The Art of the Americas Wing opened in November of last year, after about 10 years of planning and with the help of $504 million raised.  A glassed-in courtyard, with 63-foot-high ceilings, connects the four floors of galleries in the new wing to galleries in the older parts of the museum.  The courtyard also contains the museum’s “New American Café,” which offers visitors sit-down meals.

The wing is set up so that each floor of galleries spans a specific time period.  On the tour, Wasson first took the group to the Mesoamerica gallery on the wing’s ground floor, which is dedicated to art created before the 17th century.  The first piece she showed was a gray mask made by the Olmecs, of present-day Mexico, carved in jadeite stone and dated somewhere between 1150 and 550 B.C.

From there, the tour moved to the Native American gallery, also on the ground floor.  Unlike most of the galleries in the new wing, this room broke from the chronological arrangement and had works of art, mostly textiles and pottery, spanning several thousand years.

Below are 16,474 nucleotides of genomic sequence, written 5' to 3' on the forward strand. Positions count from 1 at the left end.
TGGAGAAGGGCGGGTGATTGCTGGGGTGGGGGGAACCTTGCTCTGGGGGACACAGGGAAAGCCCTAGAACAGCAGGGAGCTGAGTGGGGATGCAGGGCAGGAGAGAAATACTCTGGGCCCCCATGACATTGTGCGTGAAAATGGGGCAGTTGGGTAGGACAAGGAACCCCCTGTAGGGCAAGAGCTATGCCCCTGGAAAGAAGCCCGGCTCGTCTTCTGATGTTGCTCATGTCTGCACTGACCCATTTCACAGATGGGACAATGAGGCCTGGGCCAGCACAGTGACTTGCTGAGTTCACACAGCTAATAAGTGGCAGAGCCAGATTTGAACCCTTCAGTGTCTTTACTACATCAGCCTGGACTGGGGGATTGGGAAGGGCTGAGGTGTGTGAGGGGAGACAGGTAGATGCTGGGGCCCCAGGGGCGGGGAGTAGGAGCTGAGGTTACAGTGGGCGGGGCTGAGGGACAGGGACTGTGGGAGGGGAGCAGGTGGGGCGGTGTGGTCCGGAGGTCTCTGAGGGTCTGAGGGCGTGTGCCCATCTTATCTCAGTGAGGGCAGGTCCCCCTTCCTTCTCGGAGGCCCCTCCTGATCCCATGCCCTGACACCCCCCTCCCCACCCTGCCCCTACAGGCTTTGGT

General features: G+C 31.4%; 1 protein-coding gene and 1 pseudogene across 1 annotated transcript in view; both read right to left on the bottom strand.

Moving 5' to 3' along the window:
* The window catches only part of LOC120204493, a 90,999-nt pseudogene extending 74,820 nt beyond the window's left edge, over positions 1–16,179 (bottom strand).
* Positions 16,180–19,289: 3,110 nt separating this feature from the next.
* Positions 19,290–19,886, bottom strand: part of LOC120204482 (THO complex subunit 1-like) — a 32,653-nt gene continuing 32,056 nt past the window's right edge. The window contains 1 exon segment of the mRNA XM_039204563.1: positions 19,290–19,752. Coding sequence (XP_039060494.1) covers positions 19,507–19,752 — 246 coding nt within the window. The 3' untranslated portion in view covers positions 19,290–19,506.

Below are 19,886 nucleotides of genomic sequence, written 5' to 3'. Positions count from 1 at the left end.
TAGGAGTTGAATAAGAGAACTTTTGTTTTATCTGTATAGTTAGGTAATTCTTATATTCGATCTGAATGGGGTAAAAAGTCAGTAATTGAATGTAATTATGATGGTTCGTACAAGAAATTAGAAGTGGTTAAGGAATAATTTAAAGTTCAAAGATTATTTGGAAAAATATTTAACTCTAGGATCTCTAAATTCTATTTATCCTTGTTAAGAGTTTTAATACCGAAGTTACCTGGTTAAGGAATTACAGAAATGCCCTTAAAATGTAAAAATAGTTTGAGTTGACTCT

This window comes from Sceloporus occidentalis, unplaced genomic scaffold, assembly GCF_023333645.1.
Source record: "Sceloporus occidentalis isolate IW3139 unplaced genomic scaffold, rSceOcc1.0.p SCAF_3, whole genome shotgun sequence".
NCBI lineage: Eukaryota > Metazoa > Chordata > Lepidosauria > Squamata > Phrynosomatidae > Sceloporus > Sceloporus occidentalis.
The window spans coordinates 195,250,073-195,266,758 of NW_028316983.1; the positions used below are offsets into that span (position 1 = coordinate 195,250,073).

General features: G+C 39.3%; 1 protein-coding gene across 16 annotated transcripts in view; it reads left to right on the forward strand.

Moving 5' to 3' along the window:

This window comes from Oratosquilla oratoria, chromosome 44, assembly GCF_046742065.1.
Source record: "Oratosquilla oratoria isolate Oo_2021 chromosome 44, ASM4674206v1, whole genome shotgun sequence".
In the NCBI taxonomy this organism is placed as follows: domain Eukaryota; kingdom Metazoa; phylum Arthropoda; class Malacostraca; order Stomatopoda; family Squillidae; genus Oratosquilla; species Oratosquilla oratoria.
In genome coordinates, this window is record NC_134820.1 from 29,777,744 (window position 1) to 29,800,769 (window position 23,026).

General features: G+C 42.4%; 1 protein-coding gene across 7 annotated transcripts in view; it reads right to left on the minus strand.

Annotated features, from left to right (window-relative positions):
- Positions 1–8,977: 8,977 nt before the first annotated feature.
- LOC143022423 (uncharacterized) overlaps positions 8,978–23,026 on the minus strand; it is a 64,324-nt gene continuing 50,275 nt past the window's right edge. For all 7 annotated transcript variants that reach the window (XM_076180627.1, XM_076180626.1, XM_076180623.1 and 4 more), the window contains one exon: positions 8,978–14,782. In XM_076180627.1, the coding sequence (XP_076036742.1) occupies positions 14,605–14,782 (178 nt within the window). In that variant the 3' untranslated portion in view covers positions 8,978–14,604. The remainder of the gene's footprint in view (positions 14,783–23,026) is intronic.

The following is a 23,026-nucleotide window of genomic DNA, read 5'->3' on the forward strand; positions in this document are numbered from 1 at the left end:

Before the new wing came in, Wasson said, the museum’s Native American collection was relegated to one case, maybe ten feet wide.

“There was one little case in a back hall near an elevator,” she said, after the tour ended.

Now, she said, “The museum is making a very concerted effort to expand this gallery.”

For Wasson, this ties in with one of the most exciting parts of having the new wing—there’s much more space.  Before, she explained, all of the American art was contained in one gallery, although it was one of the larger ones in the museum.  By way of comparison, the new wing has 53 galleries, meaning that much of the art that used to be stuck in off-site storage can now be hung on the walls and appreciated by visitors.

And visitors are taking advantage of it, in droves.  Wasson said that she and the other guides give up to four tours each day of the new wing and, on the weekends, she’s had groups with as many as 30 people.  Then, there are also people who browse the galleries on their own.